Thursday, June 16, 2005

Your Contribution to the Spanish-American War

I received this from Glenn not too long ago, since I haven't had time to come up with anything new since finals week is always busy, this will have to do until I get bored enough to actually post something.
Here it is:

A hundred and seven years ago, in 1898, the federal government began levying a temporary 3 percent excise tax on telephones, ostensibly to fund the Spanish-American War.

Flash forward to 2005 -- and every American with a telephone is still paying this "temporary" tax. The war was over after just a few months, but the tax has been in effect for over a century. On top of that, the tax does not go for any specific purpose. Rather, the funds are simply added to the general fund.

Congress attempted to repeal the tax in 2000. Both the House and the Senate passed legislation to eliminate the tax -- it was a 420-2 vote in the House -- but then-President Bill Clinton vetoed the bill when it reached his desk.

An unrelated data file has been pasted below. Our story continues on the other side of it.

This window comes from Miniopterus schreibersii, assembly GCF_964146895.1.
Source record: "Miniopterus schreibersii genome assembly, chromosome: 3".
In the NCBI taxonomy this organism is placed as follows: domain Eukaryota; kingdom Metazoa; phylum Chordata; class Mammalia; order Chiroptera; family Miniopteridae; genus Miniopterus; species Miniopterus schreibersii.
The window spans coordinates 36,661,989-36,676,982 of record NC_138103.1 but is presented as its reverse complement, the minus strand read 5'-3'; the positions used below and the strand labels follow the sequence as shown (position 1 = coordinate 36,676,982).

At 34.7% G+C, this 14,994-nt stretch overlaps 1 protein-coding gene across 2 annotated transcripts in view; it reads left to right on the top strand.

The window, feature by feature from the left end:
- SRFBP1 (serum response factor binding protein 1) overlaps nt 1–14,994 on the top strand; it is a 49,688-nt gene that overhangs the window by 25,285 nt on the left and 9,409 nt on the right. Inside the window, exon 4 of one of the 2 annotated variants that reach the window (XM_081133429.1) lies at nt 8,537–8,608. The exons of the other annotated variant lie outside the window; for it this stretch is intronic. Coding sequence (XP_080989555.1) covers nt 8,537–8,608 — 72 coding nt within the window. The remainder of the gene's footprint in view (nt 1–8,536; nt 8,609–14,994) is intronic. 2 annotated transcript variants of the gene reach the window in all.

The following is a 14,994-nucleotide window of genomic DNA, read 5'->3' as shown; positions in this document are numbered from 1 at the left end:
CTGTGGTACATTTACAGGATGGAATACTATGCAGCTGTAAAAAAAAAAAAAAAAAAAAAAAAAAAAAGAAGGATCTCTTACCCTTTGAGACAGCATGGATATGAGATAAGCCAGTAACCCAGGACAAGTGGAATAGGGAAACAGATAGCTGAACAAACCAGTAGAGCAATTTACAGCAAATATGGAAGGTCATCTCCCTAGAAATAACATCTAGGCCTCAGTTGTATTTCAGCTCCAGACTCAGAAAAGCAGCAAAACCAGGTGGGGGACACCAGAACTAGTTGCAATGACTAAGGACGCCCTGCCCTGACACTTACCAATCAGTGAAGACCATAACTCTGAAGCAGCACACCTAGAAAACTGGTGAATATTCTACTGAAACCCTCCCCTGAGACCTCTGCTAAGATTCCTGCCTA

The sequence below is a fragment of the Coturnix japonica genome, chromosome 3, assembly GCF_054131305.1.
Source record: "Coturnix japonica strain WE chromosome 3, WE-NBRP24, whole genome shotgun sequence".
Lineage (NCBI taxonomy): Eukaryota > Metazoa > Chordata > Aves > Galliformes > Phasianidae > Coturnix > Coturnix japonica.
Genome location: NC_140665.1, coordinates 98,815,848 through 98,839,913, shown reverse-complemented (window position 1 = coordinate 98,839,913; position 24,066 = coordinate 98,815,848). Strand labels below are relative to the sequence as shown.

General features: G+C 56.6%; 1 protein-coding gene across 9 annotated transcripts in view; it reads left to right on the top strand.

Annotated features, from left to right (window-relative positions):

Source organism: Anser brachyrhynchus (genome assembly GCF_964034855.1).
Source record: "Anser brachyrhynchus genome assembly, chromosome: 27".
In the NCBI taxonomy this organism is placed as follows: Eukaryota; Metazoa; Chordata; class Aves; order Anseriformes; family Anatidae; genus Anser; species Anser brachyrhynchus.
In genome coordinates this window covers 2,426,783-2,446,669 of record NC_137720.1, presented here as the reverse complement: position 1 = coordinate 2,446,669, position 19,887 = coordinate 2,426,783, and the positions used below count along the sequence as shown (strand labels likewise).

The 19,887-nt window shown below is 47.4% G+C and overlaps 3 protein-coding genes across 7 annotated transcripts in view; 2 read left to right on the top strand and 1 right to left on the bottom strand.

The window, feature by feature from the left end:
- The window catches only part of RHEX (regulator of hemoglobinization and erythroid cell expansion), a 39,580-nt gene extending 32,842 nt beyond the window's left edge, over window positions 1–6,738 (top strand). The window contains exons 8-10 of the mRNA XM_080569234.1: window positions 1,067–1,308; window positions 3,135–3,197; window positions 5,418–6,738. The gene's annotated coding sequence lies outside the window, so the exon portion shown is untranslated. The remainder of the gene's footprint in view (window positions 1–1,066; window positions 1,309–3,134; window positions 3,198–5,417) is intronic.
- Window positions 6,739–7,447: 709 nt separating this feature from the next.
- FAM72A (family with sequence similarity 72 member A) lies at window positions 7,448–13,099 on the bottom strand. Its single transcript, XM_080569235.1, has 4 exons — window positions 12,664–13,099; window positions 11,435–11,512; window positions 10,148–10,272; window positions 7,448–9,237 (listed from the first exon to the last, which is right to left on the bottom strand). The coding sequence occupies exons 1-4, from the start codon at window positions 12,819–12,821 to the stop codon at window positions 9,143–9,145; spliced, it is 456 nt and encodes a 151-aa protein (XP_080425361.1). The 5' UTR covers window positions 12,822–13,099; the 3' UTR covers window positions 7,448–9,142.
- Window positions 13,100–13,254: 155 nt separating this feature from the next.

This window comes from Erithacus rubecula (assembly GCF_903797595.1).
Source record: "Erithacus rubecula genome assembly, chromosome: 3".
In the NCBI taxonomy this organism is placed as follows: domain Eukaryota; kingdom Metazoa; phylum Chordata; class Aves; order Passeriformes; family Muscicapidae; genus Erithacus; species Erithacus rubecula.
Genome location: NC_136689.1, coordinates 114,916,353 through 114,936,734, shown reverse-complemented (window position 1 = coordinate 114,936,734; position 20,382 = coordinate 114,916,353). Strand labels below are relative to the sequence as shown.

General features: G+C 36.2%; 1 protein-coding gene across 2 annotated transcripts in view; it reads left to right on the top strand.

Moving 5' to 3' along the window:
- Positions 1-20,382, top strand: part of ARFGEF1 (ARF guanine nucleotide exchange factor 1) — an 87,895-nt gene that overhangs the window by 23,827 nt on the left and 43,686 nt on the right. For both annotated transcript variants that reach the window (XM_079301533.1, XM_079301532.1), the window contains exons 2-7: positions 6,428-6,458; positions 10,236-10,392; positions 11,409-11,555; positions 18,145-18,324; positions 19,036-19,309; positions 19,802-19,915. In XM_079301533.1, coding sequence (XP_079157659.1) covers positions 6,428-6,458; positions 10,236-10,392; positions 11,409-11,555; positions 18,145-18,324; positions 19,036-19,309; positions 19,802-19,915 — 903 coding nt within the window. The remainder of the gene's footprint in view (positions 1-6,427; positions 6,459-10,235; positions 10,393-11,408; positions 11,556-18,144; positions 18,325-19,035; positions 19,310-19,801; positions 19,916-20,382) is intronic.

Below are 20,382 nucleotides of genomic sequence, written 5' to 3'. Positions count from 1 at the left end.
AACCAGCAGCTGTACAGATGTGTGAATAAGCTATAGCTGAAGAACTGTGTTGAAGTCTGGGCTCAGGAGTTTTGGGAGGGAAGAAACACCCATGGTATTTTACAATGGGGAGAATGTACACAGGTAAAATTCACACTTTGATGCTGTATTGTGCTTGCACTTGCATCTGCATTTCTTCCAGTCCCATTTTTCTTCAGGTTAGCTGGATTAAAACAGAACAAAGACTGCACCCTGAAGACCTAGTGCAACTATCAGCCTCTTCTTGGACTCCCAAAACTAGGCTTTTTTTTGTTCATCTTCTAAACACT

Once again, the House has been presented with a bill -- H.R. 1898 -- that would repeal the tax on telephone and other communications services. The bill was introduced in late April by Rep. Gary G. Miller of California, and has been cosponsored by 39 other congressmen. It currently sits in the House Committee on Ways and Means.

The outrage?

This tax should have been repealed more than a century ago, but some members of Congress still support the tax -- and some even want to expand it. Congress' Joint Committee on Taxation issued an opinion in January, saying that the tax could be expanded to apply to wireless Internet and data connections.

2 comments:

TBQelite said...

Such things are irritating to say the least.

Neemund said...

http://www.theinquirer.net/?article=24019

A British site's comments on this particular tax.